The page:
One lucky Capistrano Unified student will stand side-by-side Katy Perry, Diane von Furstenberg and Tommy Hilfinger.
Or rather, at least his or her hand-designed fiberglass elephant will.
A nonprofit dedicated to raising awareness of the Asian elephants’ plight by recruiting famous celebrities to paint them – in their fiberglass form – included for the first time this year a contest for school children to join in.
And so it was elephants on parade Friday, as dozens of brightly colored pachyderms filled the normally subdued-hued hearing room for the Capistrano Unified School District’s Board of Trustee meetings.
More than 2,000 fourth- and fifth-graders from 18 Capo Unified elementary schools, including Capistrano Home School students, experienced a two-week curriculum about the Asian elephant, a critically endangered species, according to the Asian Elephant Foundation.
They then took paintbrush in hand to articulate creatively what they learned.
“I painted the world,” said 11-year-old John Bastian, “to show the world is one place. I put North America connecting to Asia and Africa. That’s why I named it ‘Peace,’ to have the people treat the animals with respect and not kill the animals.”
Elephant Parade is the brainchild of Dana Yarger, who recently relocated to Dana Point, said Rob Koscelnik, general manager of the DoubleTree Suites in Doheny Beach, one of the event’s sponsors. The tour of life-sized, celebrity-designed elephant sculptures has in the past included Asia and European stops, but this year will also include Dana Point.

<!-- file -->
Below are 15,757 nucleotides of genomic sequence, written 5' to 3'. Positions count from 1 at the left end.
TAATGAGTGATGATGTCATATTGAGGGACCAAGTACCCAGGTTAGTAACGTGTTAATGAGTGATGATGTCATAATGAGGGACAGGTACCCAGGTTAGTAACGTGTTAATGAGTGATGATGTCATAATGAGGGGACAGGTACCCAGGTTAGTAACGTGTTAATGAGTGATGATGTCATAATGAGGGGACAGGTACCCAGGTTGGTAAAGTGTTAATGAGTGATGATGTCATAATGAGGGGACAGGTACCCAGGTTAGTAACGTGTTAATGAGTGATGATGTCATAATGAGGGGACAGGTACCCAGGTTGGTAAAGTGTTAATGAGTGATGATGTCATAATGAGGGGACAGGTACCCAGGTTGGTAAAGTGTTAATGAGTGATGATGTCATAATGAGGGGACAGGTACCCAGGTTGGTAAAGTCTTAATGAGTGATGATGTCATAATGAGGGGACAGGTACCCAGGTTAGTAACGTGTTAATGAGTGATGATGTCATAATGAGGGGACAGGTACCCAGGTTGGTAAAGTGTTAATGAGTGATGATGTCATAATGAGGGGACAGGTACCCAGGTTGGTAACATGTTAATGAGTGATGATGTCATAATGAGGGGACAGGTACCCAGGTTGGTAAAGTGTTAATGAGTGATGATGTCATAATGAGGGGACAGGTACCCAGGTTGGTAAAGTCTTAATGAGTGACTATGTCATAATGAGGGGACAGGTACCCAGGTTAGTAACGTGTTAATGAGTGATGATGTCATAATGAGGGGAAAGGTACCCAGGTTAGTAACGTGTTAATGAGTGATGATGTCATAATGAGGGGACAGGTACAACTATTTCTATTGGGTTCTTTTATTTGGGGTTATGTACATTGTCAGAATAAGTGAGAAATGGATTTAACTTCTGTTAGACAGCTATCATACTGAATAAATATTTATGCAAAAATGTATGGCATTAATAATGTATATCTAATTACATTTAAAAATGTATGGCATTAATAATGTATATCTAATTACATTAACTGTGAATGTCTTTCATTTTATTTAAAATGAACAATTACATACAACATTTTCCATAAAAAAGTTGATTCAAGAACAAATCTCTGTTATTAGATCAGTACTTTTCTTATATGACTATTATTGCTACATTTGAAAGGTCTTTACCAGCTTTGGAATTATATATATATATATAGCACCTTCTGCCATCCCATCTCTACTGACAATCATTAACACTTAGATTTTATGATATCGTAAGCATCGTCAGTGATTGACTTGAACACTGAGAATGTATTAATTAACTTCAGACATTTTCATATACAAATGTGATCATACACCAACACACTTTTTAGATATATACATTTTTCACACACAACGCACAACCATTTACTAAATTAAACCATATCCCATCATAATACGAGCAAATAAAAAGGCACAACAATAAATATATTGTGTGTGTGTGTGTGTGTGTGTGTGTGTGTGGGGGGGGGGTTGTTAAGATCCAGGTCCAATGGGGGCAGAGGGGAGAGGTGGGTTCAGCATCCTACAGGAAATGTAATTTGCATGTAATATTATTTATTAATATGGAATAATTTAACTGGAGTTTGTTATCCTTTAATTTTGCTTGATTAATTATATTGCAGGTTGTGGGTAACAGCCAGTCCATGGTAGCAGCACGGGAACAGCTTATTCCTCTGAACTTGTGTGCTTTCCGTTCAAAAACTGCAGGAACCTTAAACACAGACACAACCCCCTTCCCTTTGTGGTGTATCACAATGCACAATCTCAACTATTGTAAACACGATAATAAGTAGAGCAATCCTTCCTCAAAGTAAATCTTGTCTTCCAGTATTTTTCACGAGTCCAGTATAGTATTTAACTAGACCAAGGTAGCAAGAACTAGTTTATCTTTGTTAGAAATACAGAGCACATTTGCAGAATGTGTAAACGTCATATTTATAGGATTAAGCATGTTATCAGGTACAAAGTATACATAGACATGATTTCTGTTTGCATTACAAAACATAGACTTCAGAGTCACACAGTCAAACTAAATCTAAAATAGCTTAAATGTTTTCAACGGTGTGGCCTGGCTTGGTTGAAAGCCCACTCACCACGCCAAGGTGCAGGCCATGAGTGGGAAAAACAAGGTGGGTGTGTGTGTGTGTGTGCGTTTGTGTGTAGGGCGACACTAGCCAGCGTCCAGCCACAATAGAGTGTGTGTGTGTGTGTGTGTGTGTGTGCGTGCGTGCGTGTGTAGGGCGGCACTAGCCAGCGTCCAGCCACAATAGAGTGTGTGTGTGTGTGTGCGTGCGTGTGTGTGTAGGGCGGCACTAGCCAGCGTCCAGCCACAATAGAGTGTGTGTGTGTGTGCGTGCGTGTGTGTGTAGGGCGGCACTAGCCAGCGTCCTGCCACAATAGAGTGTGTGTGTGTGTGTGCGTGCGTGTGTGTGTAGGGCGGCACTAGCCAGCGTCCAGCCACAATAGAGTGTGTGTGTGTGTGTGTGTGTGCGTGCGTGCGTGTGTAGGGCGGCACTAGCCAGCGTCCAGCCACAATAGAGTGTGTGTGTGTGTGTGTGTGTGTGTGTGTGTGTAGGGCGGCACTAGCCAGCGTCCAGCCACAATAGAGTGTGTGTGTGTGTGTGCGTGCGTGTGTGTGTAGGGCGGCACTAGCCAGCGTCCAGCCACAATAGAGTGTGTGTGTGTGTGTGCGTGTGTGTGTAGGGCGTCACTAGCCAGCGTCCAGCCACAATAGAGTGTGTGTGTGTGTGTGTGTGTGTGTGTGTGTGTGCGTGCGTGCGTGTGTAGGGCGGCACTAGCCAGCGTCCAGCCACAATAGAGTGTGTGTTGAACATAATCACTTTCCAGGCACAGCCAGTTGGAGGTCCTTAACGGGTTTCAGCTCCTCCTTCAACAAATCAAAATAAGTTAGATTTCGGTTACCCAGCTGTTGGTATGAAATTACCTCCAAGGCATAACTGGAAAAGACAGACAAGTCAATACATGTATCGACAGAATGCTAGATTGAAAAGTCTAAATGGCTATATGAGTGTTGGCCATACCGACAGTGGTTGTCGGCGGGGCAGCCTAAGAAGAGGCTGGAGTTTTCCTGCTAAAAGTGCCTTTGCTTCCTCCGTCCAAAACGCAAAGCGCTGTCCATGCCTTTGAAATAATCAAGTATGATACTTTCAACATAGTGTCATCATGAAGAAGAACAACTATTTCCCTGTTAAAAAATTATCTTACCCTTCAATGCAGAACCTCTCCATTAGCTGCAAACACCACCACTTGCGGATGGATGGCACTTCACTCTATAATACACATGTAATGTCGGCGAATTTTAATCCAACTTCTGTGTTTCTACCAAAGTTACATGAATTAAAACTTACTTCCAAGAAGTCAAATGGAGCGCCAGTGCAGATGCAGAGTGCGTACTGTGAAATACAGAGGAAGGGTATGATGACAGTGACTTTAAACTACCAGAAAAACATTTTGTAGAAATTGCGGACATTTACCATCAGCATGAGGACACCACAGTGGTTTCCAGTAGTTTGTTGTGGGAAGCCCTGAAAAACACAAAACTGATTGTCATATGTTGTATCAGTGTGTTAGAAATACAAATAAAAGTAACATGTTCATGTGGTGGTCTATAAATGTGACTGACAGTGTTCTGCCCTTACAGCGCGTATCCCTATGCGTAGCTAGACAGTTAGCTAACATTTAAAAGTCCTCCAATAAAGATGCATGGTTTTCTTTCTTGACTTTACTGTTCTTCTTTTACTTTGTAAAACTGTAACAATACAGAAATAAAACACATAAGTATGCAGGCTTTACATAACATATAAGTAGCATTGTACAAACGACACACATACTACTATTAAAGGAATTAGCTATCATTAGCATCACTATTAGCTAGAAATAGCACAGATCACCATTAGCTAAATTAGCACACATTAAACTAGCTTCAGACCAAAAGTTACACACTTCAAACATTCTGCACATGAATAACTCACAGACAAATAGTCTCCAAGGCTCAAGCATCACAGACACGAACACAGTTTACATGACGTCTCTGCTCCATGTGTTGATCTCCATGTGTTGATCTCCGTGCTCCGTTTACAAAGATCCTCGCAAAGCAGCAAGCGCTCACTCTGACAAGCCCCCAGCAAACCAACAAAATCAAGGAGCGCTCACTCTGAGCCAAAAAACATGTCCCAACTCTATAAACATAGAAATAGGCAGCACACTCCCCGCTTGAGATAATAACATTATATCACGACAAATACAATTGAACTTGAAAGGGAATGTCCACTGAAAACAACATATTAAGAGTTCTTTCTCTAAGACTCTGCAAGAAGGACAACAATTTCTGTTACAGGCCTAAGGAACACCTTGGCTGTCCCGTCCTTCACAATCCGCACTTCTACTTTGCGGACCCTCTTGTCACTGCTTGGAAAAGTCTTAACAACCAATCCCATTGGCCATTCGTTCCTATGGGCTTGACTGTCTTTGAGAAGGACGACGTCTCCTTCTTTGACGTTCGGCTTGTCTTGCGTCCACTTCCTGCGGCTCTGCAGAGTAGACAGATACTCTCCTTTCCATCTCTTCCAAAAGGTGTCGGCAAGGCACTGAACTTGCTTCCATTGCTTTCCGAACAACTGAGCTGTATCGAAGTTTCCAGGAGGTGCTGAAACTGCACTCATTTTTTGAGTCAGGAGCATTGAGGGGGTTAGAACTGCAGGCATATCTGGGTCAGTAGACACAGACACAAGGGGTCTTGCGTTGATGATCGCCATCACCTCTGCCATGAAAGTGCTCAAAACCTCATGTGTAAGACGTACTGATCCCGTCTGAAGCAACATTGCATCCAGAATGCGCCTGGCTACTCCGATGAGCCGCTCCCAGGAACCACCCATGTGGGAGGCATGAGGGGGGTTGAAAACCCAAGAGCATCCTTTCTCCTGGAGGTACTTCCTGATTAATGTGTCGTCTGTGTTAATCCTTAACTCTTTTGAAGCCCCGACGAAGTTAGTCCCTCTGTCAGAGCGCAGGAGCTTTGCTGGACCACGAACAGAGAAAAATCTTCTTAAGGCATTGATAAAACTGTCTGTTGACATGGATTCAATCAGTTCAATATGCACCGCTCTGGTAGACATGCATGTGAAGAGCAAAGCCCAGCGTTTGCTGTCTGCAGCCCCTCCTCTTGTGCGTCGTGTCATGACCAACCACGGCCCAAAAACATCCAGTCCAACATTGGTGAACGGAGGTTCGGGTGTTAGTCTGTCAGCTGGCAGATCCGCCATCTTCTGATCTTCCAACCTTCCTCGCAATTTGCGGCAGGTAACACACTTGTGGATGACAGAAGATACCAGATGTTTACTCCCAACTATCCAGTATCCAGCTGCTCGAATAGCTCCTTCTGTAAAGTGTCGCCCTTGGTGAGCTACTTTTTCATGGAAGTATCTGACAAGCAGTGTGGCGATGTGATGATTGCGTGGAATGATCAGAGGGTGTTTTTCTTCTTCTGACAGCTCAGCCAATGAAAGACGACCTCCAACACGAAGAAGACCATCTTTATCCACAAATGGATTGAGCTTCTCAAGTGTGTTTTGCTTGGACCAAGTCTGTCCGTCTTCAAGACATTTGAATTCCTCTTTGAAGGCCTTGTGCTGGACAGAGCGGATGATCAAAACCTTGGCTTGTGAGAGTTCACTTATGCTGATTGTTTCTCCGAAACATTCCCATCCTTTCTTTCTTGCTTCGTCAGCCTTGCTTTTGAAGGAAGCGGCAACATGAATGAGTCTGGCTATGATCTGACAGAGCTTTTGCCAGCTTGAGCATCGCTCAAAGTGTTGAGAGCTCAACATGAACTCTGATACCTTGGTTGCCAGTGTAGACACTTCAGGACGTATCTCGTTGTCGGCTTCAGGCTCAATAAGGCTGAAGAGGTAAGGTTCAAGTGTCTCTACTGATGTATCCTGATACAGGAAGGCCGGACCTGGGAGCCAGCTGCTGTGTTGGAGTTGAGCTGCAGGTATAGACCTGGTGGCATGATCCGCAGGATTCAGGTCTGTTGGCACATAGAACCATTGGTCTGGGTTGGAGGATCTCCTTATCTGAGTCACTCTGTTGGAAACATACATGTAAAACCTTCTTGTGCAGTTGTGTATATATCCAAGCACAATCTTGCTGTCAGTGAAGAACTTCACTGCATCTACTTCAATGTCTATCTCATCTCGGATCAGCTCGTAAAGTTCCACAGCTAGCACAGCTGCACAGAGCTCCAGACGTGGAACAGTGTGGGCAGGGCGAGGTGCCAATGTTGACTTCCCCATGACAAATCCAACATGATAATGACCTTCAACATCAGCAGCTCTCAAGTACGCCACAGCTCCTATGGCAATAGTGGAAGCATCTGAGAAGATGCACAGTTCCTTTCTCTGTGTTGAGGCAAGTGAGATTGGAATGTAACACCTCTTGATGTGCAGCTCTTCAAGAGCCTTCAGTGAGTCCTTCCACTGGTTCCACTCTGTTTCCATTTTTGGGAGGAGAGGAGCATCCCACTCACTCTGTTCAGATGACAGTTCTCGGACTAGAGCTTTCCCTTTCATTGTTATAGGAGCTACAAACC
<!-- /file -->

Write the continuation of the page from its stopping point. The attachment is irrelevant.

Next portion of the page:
Friday’s viewing included a first round of judging to narrow the field to 50 semi-finalists. From there, a final student’s elephant will be selected.
Then, a visual arts teacher from Capistrano Valley High School, Kent Baker, will help the student transfer the design on a 6-foot-tall elephant, which will travel to London, Singapore, Milan and Amsterdam with its own kind designed by celebrities.
Eventually, the life-size sculptures will make their way to Dana Point.
The large elephants will be sold, and the school that produced the winning design will receive 15 percent of the proceeds, according to a press release. Selected smaller student versions will also be sold to go to Asian elephant conservation.